I’ve done three multi/3gun matches in the past month and I figured I’d kinda write a little about what I learned and somethings I’ll be working on to get better. Being completely new to firearms competitions, no USPA, IDPA…anything… i had no idea what the matches were going to be like.
The first thing i learned is… its pretty hard. The events are not just shooting, there is running, obstacles, weird rules for certain stages (such as target sequences, firing positions, etc.) and some times you have to carry heavy objects (I’ve already eaten dirt a few times.. not pretty). The point is it can be as intense as you want it to be, but the club I’ve shot with loves to have people come that aren’t potential badasses, so don’t be discouraged if you’re just out to test yourself, have fun or just shoot for the hell of it. I personally am trying to improve enough to actually compete ( I cant play a sport just to play, I want to be good, but that’s just me)
The second thing I learned was that this is going to cost a lot of money if i really want to take on the sport. Already having a pistol and rifle my first addition to my rig would be a shotgun (ill get more into that later), after watching a few matches before i started to play the game I’d decided to get semi-auto. I bought the shotgun, then a side shell holder, then a jimmy clip for shells on my belt, I needed a good retention pistol mag holster, an AR mag holster… See where Im going with this? (granted you can get by using pockets if you just want to play, but this post isn’t really for those guys). On top of equipment most round counts in clubs are 150 for pistol, 150 rifle, 75 target shells and 10 slugs… you’ll also be shooting steel a bunch, so bi metal ammo and steel core are off limits (this means no tul ammo or red army). So in my area that cost about 150 bucks if I’m buying that ammo new, I personally only train with reloads, I’d rather be super sure about my ammo at a match. So yeah, its a lot of money, though there are ways to keep it cheaper, I’m sure.
On my equipment.
For my rifle I used one I built. 16 inch barrel, standard BCG, magpul stock, Milspec pistol grip, Vltor rail, SOTA upper, Bushnell drop zone 1x4 223 optic, and an Elftmann tactical 3gun trigger. Besides the rail and trigger its pretty standard. Worked fine but I did get some light primer strikes on the Elftmann trigger so I ended up changing it to a CMC trigger, I really like Elft’s triggers but I would rather have them in my MPX than my competition rifle because my CMC is just more dependable in my lil ole opinion.
My Bushnell optic works well for the $120 i spent on it, though I rarely train with magnified optics so I’ve had a lot to learn about them. I’m more of an irons/red dot kinda chick. The optic does get me through about 500 rounds without the zero getting off, but it needs to be checked before each match in my opinion ( my last match i suffered quite a bit because i thought it was “good to go”).
My pistol is a Sig P226, though, Ive recently been thinking about changing this platform to a Sig P320 full size RX, (This will put me in the open division instead of the tactical division) or a CZ P-09 for a few reasons, the first being the weight of my 226. The p226 has a metal frame and is considerably heavier than a polymer gun. While this is my favorite pistol in my personal collection, I think ill be getting a polymer CZ P-09… but only because its more available than the Sig P320 RX full size model, plus from what I understand there are more aftermarket parts for the P-09. All that said, my P226 performs pretty well, and its a pretty accurate gun so replacing it isn’t a super big priority right now.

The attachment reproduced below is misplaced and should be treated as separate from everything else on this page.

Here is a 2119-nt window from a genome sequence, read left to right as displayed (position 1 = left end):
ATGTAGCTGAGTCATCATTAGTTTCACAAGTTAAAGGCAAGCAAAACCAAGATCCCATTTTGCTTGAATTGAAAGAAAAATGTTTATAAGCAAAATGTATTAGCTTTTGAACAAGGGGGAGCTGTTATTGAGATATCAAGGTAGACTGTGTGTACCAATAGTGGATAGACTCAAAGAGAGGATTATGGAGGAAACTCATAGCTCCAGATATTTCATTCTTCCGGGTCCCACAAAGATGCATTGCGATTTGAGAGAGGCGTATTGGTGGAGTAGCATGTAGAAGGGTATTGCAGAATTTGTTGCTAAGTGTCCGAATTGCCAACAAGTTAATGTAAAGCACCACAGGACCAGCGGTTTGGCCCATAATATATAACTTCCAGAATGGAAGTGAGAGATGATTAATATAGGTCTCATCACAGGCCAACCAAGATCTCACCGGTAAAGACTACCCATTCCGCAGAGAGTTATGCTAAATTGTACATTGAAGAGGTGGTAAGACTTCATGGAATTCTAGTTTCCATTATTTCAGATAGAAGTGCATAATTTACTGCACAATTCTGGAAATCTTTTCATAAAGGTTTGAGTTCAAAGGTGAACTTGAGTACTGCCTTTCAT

On to my shotgun: I chose a CZ 712 Semi Auto 12 gauge. For the price of $485-ish I thought it would be a good start for 3 gunning. The only thing I did to this gun was buy an extended magazine tube to increase my guns capacity from 4+1 to 11+1. The magazine tube extends past the end about 7 inches from a 20 inch barrel, its kinda ostentatious if I’m being real here. I did end up cerakoting it bazooka green because I’m a tad did ostentatious myself.
The shotgun ran through about 600-ish rounds perfectly but now I’m having a few issues with it, maybe once I get it performing well again ill expand on that.
My first match
The match started around 930 with a shooters safety and stage brief, they even had a shorter one right before for new shooters. During the brief they discussed the importances of safety and the “180 rule”. The 180 rule is about the angle of where your muzzle can be pointed at all times. There is a zero tolerance policy with this, so even an accident puts you out for the day. I haven’t found it really difficult to maintain this rule, but I also saw a few people get close and having a range office yell “muzzle,muzzle!”, and i can see how if you’re not paying attention it could be an easy thing to do… which is why they spent 15 minutes talking about how its not only very unsafe and the most common DQ for new shooters. No one from my squad got a DQ that day.
Some other things that could get you disqualified were flagging anyone, including yourself and dropping a fire arm. There are some other violations like running with your finger in a trigger guard, but I’m not sure if that disqualifies you for the entire event or not.
My first stage was a rifle/pistol stage. The rules were that you started with an empty magazine in your rifle with the bolt forward and a magazine of 15 rounds holstered, from there you would reload the rifle and chamber it, and engage targets. The first two targets were paper silhouettes that needed to be engaged twice in the “B” zone or once in the “A” zone, after those targets were neutralized there were three steel silhouettes at 120,150, and 200 yards that needed one hit each. Once all of the rifle targets were hit (or you ran out of ammo I guess) you had to ditch the rifle on safe in a full barrel and move on to the pistol targets. First there was a steel target tree were you “send and receive” the round steel from side to side on six targets. The next ones were four sets of two, ten inch steel yellow targets set about 20 yards apart from each other that you would double tap each before moving on/running to the next. End stage. I did ok on that stage besides a few light primer strikes, finishing that stage with 144.85 seconds on the timer, nothing to write home about.